Still, number of surgeons adopting the OtisKnee doubled each month in 2007.

Teed endorsed the OtisKnee, calling the surgery in an informational video a “piece of cake,” that it would reduce the risk of infections and other complications. “Eventually, though,” wrote ProPublica/Times, Teed found problems. “He said he had taken part in an OtisMed study and was one of the first surgeons to discover that the procedures were not always working as hoped. ‘Some did. Some didn’t …They weren’t perfect.'”

He brought the problems to the company’s attention, but said “they seemed like they couldn’t figure it out.” Later, he heard that OtisMed had revised the materials in the cutting guides, which might have led to them warping when they were sterilized before surgery.

“The FDA should have been sterilizing ‘the crud’ out of those things to test them,” Teed said. But he denied that faulty cutting guides were the problem in Muss-Jacobs’ case. Still, he said OtisKnee had taught him a lesson: “Don’t jump on the bandwagon too early.”

In December, OtisMed and its former chief executive pleaded guilty in federal court to criminal charges of distributing adulterated medical devices. The Justice Department said the company sold and distributed 18,000 OtisKnee devices from 2006 to 2009 without FDA approval.

In September 2009, the FDA notified OtisMed that it had not demonstrated that the guides were safe, and called the device a Class III device and told the company not to distribute it.

The OtisMed board voted to halt shipments, according to the Justice Department, but the company’s chief executive directed employees to ship some that had been held up since the FDA denial, and 218 were sent to surgeons, the Justice Department filings state.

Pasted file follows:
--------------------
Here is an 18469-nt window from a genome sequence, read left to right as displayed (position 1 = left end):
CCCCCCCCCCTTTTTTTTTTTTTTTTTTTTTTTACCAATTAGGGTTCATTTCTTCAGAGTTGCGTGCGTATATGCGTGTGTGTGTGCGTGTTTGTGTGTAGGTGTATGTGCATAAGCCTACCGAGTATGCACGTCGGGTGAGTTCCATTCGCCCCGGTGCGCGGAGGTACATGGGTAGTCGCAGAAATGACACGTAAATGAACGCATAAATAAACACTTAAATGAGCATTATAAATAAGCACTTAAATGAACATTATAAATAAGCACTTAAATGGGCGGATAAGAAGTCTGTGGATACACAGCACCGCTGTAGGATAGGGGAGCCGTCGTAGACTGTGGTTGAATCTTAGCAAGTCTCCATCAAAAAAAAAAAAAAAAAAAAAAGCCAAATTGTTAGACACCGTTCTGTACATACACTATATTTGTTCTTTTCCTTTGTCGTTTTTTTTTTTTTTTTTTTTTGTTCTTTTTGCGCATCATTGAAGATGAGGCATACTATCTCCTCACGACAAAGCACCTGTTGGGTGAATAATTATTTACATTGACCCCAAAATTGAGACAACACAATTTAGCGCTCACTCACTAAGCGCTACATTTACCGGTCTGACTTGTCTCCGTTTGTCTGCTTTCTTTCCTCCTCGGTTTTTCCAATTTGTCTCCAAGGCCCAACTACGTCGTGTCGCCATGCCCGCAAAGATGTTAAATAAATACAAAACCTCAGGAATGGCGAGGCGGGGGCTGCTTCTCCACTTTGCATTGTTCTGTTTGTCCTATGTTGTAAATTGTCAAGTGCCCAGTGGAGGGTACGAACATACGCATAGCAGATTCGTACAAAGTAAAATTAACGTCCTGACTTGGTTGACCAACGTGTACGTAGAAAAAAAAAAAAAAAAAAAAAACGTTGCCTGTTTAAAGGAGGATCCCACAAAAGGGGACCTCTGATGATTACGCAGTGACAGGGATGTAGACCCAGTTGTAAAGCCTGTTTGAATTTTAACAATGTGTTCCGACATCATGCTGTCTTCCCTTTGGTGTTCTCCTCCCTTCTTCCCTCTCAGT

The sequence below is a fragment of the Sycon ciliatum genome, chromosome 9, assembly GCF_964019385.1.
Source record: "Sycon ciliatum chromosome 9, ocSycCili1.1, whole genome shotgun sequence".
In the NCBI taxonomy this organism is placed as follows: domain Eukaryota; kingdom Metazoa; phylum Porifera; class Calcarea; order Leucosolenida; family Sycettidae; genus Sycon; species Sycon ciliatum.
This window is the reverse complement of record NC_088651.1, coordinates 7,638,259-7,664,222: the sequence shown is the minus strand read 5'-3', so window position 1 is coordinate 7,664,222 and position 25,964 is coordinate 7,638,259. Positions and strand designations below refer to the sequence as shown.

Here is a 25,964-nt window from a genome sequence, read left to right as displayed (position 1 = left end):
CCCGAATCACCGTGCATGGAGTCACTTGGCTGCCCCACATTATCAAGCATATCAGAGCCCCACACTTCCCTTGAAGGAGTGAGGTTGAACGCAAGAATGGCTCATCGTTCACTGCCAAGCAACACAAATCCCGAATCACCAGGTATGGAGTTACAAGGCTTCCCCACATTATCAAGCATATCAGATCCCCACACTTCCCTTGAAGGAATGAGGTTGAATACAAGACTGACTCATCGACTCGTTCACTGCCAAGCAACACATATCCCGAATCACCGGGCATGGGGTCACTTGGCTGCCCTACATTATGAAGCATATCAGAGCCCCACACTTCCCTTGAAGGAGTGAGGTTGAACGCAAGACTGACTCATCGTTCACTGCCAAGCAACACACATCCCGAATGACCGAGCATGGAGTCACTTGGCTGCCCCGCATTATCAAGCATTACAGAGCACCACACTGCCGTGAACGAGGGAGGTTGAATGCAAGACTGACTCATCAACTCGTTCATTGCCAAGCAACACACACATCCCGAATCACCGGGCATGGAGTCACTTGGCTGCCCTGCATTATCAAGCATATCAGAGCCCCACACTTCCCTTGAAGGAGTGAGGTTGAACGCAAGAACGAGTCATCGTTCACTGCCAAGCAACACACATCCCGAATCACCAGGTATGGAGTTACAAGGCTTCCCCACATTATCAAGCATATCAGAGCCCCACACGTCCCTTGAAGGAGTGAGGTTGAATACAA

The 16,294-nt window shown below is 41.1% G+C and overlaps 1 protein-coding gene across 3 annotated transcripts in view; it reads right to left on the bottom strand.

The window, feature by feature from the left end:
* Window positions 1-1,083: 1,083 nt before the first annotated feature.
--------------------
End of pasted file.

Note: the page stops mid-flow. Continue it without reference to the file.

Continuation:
Did OtisKnee cause Muss-Jacobs’ problems? That’s unknown, but U.S. Attorney Paul J. Fishman announced an $80 million settlement of criminal and civil charges against OtisMed, and said patients “should be entitled to trust that the devices their doctors are using are safe, effective, tested and approved.”

It’s not known how many people were harmed by OtisKnee. Finding a number wasn’t part of the Justice Department’s case.

An FDA spokeswoman told ProPublica/Times that there are so many Class I medical devices that the agency usually doesn’t check to see if they are properly classified. “It’s based on voluntary compliance,” she said. “We presume companies know the rules and regulations.”

The Muss-Jacobs case illustrates why all surgical patients must carefully investigate the tools their doctors intend to use. They must find out how long the surgeon has been using the procedure or technology, and what was the extent of his or her training. They must confirm that any device has been approved by the FDA. See our backgrounder on surgical errors and our blogs about knee replacement

As ProPublica/Times said, “An examination of the OtisKnee case shows how easily that trust can be violated in the rapidly evolving world of medical devices, a thriving $110 billion-a-year industry. If not for a whistle-blower, the public might never have learned about the widespread use of a potentially dangerous device that sidestepped regulation.”